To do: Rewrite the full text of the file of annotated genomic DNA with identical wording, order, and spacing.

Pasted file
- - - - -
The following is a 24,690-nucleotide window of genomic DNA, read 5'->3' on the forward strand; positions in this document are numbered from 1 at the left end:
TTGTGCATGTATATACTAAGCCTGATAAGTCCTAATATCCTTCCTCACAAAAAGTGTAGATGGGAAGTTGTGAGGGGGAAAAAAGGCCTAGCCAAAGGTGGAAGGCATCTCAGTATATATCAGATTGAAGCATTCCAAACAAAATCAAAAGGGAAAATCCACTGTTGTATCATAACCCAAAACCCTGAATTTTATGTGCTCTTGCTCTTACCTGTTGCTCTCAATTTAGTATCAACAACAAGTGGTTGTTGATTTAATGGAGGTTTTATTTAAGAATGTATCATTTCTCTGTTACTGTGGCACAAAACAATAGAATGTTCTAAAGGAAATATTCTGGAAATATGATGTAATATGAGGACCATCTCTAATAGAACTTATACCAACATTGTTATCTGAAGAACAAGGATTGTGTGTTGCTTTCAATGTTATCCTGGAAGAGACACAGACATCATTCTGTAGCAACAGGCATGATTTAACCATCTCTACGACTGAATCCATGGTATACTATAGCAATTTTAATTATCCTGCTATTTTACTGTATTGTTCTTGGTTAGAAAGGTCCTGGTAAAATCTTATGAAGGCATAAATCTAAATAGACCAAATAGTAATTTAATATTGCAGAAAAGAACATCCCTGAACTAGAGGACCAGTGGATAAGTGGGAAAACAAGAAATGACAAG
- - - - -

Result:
The following is a 24,690-nucleotide window of genomic DNA, read 5'->3' on the forward strand; positions in this document are numbered from 1 at the left end:
TTGTGCATGTATATACTAAGCCTGATAAGTCCTAATATCCTTCCTCACAAAAAGTGTAGATGGGAAGTTGTGAGGGGGAAAAAAGGCCTAGCCAAAGGTGGAAGGCATCTCAGTATATATCAGATTGAAGCATTCCAAACAAAATCAAAAGGGAAAATCCACTGTTGTATCATAACCCAAAACCCTGAATTTTATGTGCTCTTGCTCTTACCTGTTGCTCTCAATTTAGTATCAACAACAAGTGGTTGTTGATTTAATGGAGGTTTTATTTAAGAATGTATCATTTCTCTGTTACTGTGGCACAAAACAATAGAATGTTCTAAAGGAAATATTCTGGAAATATGATGTAATATGAGGACCATCTCTAATAGAACTTATACCAACATTGTTATCTGAAGAACAAGGATTGTGTGTTGCTTTCAATGTTATCCTGGAAGAGACACAGACATCATTCTGTAGCAACAGGCATGATTTAACCATCTCTACGACTGAATCCATGGTATACTATAGCAATTTTAATTATCCTGCTATTTTACTGTATTGTTCTTGGTTAGAAAGGTCCTGGTAAAATCTTATGAAGGCATAAATCTAAATAGACCAAATAGTAATTTAATATTGCAGAAAAGAACATCCCTGAACTAGAGGACCAGTGGATAAGTGGGAAAACAAGAAATGACAAG